NORTH LITTLE ROCK – Arkansas Corrections Secretary Solomon Graves kicked off 2021 Reentry Week Monday morning by hosting a rally at Faith Baptist Church in North Little Rock, where he thanked Department of Corrections staff and partner agencies and organizations for their life-changing work.
More than 80,000 offenders are currently in the custody or under the supervision of the Department of Corrections.
“For the Department, Reentry is not a convenient theme, or even a program or a service – it is a continuous process and a critical part of our mission,” Secretary Graves said. “For us, preparing for Reentry begins on the first day of incarceration. Reentry is an uninterrupted thread that is woven through the Division of Correction, the Arkansas Correctional School District and the Division of Community Correction.”
Secretary Graves highlighted Division of Correction programs, including the Think Legacy program, which seeks to reduce recidivism by promoting social skills, job readiness skills, awareness of community resources, and connections to community mentors that will aid participants in achieving successful reentry into communities across Arkansas.
Applauding ADC’s Work Release programs, he said, “Work release allows these individuals to develop resources for independence and gives them the ability to help support their families and pay court ordered financial obligations. It also gives them a sense of pride, which in some ways is far more valuable than any paycheck.”
Standing at the pulpit of Faith Baptist Church, the Secretary stressed how important faith-based reentry programs are for offenders’ success.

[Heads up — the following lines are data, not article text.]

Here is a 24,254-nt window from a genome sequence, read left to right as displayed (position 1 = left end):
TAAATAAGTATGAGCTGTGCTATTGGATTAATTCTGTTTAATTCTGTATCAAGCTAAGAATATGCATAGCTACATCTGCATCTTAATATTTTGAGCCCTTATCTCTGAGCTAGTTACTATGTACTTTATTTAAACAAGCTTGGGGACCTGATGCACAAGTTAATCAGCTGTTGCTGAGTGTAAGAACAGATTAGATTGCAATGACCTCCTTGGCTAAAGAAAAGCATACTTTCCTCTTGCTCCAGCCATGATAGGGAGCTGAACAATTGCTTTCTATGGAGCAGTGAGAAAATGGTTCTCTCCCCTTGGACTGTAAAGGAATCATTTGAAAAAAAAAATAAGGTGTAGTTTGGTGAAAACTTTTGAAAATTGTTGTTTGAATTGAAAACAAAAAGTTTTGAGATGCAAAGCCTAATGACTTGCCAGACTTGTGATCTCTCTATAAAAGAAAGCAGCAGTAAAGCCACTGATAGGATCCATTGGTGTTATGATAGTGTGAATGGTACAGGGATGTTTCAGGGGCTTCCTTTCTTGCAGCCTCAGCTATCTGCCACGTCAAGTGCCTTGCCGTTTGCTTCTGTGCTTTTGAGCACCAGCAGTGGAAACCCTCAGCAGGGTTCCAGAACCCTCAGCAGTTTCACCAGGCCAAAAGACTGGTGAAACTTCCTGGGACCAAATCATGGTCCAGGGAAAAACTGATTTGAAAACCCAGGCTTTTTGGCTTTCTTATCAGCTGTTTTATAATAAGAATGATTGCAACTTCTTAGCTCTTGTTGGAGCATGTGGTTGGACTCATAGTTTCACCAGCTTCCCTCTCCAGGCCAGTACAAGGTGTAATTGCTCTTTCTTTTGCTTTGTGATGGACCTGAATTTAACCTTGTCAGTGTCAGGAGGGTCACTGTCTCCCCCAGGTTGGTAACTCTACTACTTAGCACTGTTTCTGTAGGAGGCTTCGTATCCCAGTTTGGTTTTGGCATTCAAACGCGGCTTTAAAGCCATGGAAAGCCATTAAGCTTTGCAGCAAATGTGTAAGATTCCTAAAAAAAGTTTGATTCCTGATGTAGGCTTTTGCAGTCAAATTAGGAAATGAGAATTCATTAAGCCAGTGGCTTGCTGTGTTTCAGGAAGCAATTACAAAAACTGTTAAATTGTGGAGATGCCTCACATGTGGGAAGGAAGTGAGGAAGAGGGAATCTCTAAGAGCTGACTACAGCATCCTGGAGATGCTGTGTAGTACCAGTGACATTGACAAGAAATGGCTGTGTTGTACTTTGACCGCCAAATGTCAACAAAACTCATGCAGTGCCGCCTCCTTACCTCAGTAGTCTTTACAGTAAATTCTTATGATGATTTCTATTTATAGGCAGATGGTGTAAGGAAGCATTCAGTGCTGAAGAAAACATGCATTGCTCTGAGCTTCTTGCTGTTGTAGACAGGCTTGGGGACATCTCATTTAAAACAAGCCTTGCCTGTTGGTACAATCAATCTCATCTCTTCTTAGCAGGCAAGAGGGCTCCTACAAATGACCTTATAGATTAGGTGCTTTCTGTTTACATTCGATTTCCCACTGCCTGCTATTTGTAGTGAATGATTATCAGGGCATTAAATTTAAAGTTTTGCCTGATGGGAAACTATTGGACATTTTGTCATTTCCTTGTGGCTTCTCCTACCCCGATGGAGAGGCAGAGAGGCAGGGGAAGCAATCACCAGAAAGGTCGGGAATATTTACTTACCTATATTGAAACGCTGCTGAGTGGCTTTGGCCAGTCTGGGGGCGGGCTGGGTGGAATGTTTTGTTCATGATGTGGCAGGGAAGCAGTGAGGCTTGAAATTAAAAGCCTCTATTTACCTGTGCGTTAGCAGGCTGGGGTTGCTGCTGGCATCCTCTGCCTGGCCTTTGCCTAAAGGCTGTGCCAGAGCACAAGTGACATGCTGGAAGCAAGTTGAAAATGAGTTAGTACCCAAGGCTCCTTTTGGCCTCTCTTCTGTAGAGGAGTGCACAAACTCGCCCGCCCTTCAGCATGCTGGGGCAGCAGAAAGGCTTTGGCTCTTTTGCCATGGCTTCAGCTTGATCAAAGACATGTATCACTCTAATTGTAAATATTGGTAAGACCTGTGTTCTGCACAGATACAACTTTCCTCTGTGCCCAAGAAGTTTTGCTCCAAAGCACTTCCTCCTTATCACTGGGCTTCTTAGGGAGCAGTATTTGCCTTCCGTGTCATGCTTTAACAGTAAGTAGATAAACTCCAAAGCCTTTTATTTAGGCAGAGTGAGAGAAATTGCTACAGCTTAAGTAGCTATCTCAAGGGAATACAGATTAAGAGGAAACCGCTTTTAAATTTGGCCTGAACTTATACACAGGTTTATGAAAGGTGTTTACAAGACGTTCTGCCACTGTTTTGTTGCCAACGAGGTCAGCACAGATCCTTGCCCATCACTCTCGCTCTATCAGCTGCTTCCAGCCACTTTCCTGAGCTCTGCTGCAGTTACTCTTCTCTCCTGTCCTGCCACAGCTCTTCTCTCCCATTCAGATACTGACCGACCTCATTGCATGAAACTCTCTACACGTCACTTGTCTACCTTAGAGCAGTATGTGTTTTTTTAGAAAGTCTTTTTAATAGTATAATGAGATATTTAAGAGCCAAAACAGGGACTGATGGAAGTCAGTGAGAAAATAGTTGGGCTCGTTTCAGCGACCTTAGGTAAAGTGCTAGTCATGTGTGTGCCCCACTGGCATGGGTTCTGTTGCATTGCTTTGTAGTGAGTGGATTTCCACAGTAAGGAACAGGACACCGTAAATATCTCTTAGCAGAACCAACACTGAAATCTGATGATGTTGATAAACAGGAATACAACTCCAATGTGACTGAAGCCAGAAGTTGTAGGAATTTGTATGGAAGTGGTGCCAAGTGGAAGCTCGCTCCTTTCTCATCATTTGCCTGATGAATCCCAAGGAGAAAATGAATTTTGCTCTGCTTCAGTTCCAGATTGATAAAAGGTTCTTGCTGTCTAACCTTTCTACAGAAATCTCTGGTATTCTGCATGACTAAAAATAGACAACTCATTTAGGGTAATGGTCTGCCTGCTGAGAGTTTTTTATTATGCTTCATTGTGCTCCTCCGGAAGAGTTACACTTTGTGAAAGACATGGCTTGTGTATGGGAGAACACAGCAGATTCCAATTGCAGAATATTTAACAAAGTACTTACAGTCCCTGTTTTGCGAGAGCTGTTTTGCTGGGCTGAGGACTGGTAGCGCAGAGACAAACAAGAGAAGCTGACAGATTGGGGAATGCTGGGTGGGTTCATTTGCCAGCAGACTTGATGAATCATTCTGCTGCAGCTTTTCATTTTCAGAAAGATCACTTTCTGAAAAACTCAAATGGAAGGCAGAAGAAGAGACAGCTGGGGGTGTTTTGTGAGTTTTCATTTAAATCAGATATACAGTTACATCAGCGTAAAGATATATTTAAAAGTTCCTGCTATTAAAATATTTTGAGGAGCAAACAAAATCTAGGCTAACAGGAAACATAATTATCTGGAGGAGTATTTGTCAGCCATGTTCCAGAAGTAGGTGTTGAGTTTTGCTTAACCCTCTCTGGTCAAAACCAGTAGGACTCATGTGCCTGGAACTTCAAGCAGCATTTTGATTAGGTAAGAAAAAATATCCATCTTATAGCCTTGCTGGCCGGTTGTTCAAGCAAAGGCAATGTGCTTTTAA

“The (Hawkins Unit) Pathway to Freedom program is a Christ-centered holistic service program that provides an educational and values-based, pre-release and post-release/reentry obtain to offenders,” he said. “We also offer the Principles & Application for Life (PAL) program at all Division of Correction facilities, except for Work Release Centers. The PAL program offers worship services, religious materials, and counseling services to all inmates within the Division regardless of their faith, while incorporating that important community mentor component.”
The Arkansas Correctional School District is responsible for a critical component of the Department’s reentry efforts, Secretary Graves emphasized, saying education is mandatory for all capable inmates who lack their GED or high school diploma. “Over 29,000 students have graduated from the Arkansas Correctional School District,” he said. “Through legislation passed earlier this year, we will now be able to also provide remediation services to inmate with their high school diploma or GED beginning in 2021-22 school year.”
Secretary Graves expressed his appreciation to representatives of numerous reentry facilities who attended Monday’s rally.
Reentry facilities are a vital part of fulfilling the DOC’s mission to be a public safety resource for Arkansas families. These privately operated facilities provide a much-needed step down from incarceration to the community,” he said. “These facilities reflect the best of Arkansas’ charitable spirit and offer a better chance of success than a traditional release. We also have established community-based mentors as integral parts of our Community Correction Center and Parole/Probation programming.” Secretary Graves encouraged those in attendance to participate in Reentry Week activities planned at Division of Community Correction area offices all over the state. Tuesday events will focus on legal services, Wednesday’s theme is “Health Matters,” Thursday activities will feature employment assistance and Friday will focus on mental health.